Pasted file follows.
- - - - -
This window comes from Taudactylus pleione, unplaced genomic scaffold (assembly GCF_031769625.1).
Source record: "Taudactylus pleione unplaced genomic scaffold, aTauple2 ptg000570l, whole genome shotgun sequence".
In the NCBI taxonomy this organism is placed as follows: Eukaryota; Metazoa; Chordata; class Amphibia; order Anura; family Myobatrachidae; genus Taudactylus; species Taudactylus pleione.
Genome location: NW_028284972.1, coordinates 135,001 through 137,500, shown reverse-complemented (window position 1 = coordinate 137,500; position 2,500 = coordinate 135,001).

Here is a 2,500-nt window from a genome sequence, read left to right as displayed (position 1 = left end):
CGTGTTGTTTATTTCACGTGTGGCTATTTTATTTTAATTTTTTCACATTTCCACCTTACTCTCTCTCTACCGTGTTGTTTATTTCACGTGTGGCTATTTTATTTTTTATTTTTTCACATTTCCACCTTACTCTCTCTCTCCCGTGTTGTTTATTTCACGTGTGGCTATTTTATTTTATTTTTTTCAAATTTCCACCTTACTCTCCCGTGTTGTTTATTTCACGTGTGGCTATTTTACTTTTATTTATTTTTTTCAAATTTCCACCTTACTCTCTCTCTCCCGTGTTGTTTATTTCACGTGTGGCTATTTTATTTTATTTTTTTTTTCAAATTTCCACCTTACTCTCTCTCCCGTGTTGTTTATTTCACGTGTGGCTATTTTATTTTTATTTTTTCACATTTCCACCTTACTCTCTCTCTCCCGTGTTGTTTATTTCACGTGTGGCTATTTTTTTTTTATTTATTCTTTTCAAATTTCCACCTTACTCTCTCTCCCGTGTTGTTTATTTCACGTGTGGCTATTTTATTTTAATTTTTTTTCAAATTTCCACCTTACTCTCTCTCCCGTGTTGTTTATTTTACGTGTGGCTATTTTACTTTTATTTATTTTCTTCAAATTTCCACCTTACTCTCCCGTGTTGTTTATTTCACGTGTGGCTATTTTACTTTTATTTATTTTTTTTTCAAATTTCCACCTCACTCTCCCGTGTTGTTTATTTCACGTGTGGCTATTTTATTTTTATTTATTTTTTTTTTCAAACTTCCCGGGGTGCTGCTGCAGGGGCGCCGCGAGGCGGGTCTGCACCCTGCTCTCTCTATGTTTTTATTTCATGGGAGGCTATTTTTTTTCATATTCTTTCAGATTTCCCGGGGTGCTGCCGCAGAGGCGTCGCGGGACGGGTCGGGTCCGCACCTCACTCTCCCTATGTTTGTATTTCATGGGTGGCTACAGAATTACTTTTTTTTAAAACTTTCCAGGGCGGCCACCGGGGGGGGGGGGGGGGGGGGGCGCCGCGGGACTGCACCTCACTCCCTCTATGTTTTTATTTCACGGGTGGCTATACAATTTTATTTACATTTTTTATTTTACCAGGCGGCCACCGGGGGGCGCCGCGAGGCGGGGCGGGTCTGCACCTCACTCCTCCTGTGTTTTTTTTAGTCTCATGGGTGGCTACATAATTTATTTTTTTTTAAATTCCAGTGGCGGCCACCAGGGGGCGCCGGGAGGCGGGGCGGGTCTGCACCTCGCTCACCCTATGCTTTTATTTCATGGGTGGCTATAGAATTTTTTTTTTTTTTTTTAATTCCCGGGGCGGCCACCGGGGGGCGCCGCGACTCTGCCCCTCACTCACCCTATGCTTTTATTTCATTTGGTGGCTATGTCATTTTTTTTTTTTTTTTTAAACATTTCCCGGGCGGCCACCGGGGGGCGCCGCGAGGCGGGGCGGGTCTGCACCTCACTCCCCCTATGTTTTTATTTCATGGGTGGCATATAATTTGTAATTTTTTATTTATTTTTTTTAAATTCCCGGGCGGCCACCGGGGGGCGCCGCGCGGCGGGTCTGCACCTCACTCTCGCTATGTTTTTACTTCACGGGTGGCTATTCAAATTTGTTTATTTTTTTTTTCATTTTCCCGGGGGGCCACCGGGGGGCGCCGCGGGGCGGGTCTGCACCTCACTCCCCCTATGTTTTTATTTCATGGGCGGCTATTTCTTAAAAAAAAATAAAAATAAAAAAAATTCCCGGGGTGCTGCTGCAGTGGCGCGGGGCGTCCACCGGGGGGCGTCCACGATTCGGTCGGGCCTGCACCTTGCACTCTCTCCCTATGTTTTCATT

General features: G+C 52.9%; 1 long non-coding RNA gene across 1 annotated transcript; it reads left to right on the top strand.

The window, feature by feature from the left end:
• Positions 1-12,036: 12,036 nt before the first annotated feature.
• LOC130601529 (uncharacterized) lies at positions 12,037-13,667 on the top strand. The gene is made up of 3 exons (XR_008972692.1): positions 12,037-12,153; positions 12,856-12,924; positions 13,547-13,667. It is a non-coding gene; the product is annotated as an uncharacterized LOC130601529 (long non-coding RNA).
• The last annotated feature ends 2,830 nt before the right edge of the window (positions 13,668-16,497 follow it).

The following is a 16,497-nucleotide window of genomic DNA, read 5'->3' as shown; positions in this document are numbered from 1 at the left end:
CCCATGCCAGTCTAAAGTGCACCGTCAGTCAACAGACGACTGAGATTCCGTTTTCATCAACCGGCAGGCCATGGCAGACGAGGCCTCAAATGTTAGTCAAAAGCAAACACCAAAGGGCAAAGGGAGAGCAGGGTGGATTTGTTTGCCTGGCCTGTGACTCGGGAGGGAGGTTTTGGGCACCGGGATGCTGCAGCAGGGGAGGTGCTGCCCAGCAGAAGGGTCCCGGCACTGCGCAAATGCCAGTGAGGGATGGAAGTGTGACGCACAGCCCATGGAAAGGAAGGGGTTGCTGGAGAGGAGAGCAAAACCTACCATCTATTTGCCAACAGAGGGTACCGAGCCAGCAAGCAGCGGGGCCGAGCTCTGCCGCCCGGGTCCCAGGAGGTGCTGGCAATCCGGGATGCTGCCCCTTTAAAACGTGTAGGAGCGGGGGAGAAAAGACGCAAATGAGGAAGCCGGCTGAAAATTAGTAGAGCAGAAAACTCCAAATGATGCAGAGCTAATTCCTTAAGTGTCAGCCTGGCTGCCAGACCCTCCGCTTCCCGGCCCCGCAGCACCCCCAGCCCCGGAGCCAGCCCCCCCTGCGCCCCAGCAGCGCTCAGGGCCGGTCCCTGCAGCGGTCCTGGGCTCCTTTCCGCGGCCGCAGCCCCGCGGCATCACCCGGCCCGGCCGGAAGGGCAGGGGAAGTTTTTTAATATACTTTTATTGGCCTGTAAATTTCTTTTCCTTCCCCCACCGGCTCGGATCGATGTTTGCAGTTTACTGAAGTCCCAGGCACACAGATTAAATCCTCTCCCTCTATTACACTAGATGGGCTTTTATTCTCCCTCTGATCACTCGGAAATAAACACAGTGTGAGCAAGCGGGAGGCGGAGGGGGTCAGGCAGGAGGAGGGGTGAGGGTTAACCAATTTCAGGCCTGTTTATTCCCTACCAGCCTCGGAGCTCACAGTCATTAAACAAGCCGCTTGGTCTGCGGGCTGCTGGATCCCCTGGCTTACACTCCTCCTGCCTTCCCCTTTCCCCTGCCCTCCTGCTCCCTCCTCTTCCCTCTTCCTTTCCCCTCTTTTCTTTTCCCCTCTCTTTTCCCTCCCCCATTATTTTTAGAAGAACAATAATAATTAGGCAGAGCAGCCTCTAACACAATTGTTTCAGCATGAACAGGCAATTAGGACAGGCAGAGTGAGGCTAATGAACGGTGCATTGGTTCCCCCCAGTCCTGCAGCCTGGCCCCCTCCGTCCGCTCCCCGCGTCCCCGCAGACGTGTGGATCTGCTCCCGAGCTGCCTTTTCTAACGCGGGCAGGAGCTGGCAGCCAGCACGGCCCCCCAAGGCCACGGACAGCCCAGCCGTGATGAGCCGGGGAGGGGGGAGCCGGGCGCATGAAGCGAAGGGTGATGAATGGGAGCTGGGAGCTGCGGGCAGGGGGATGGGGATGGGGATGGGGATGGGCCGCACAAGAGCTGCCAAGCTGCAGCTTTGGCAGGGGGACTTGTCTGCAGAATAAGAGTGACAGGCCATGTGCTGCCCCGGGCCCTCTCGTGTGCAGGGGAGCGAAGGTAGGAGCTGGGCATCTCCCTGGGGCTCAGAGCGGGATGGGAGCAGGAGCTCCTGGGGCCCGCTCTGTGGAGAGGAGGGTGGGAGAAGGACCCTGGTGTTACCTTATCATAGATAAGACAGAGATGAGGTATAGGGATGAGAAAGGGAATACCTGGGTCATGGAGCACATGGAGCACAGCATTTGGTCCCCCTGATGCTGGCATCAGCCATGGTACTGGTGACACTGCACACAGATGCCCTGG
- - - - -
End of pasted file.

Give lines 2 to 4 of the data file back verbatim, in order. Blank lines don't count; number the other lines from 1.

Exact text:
Source record: "Taudactylus pleione unplaced genomic scaffold, aTauple2 ptg000570l, whole genome shotgun sequence".
In the NCBI taxonomy this organism is placed as follows: Eukaryota; Metazoa; Chordata; class Amphibia; order Anura; family Myobatrachidae; genus Taudactylus; species Taudactylus pleione.
Genome location: NW_028284972.1, coordinates 135,001 through 137,500, shown reverse-complemented (window position 1 = coordinate 137,500; position 2,500 = coordinate 135,001).